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him to hurt one of them, nor the least inclination tending that way, ere one day that alamb had died and was thrown to the dog. From that day, and always after, no sheep durst come within his reach but at the

expense

of their lives. Before his master was aware of his rapacious propensity for flesh, he had destroyed upwards of twenty fine sheep and lambs. The loss was great and provoking, as he had to refound all the damage done by the dog to the neighbours, which was also great. Every means being tried to prevent him from this destructive practice, but in vain; he was with great reluctance killed. What does this prove? Why, that it is not instinct that teaches animals “ what to attack and what to avoid,” but experience, &c. We have various testimonies in Buffon, and others to the same purport.

We have already given a few instances of the Carnivorous and Graminivorous animals living together in perfect harmony; we shall only add a few more.

A gentleman travelling through Mecklenburg about thirty years ago, was witness to the following curious circumstance in the post-house at Stargard. After dinner, the landlord placed on the floor a large dish of

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soup, and gave a loud whistle. Immediately there came into the room a mastiff, a fine Angora cat, an old raven, and a remarkably large rat with a bell about its neck. These four animals went to the dish, and without disturbing each other, fed together; after which the dog, cat, and rat, lay before the fire, while the raven hopped about the room.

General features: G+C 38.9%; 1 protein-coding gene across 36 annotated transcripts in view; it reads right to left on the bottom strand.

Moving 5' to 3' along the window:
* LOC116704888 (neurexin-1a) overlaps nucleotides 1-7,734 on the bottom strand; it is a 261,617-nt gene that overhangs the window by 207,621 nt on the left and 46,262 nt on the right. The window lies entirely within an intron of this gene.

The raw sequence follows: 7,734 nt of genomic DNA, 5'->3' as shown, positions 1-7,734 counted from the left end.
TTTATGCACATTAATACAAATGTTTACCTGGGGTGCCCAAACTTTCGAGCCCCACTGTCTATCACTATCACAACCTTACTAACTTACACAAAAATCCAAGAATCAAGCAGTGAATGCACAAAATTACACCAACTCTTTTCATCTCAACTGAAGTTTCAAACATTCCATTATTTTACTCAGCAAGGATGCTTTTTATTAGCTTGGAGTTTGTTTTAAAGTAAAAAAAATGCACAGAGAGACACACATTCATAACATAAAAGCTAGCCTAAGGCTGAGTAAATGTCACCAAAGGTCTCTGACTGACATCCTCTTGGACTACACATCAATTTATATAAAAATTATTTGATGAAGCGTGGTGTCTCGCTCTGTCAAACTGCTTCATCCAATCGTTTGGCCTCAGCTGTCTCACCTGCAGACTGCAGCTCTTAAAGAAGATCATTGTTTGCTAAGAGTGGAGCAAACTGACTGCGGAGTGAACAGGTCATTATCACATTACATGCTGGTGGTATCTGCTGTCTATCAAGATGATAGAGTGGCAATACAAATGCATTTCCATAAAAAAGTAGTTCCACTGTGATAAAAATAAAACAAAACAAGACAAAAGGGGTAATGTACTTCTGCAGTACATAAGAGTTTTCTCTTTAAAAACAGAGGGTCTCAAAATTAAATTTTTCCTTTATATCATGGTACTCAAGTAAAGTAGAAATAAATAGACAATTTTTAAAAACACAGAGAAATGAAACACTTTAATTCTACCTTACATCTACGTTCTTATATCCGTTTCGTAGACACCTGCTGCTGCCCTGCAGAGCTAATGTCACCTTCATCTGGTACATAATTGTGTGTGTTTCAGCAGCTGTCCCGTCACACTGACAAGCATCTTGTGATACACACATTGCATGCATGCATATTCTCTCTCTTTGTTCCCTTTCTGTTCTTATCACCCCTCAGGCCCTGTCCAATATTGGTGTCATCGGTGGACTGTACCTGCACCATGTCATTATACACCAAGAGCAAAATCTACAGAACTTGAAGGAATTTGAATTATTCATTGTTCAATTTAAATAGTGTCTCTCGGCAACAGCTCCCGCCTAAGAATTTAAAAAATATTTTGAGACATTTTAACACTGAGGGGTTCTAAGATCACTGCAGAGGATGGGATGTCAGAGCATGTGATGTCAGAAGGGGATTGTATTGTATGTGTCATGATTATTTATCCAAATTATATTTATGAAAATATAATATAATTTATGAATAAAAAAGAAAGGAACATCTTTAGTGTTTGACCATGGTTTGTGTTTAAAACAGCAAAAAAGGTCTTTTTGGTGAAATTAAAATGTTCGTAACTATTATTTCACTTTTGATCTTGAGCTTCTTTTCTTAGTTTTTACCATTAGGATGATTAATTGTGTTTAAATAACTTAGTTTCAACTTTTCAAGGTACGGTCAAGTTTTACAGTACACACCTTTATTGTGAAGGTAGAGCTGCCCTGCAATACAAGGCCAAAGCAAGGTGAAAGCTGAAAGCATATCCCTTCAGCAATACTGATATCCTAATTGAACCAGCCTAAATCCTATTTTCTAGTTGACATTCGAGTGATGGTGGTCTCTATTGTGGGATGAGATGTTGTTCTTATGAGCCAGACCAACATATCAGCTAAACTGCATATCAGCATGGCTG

In Borlase's Natural history of Cornwall, we have an account of a hare which was so domesticated, as to feed from the hand, lay under a chair in a common sitting room, and appeared in every other respect as easy and comfortable in its situation as a lap-dog. It now and then went out into the garden, but after regaling itself with the fresh air, always returned to the house as its proper habitation. Its usual companions were a greyhound and spaniel, with which it spent its evenings, the whole three sporting and sleeping together on the same hearth. What makes this circumstance more remarkable is, that the

greyhound and spaniel were both so fond of harehunting that, they used often to go out coursing together, without any person accompany, ing them.

Most of our readers, we presume, are acquainted with the history of Cowper's Hares, (which was first inserted in the gentleman's magazine,) but for those who are not, we shall offer no apology for transcribing it here.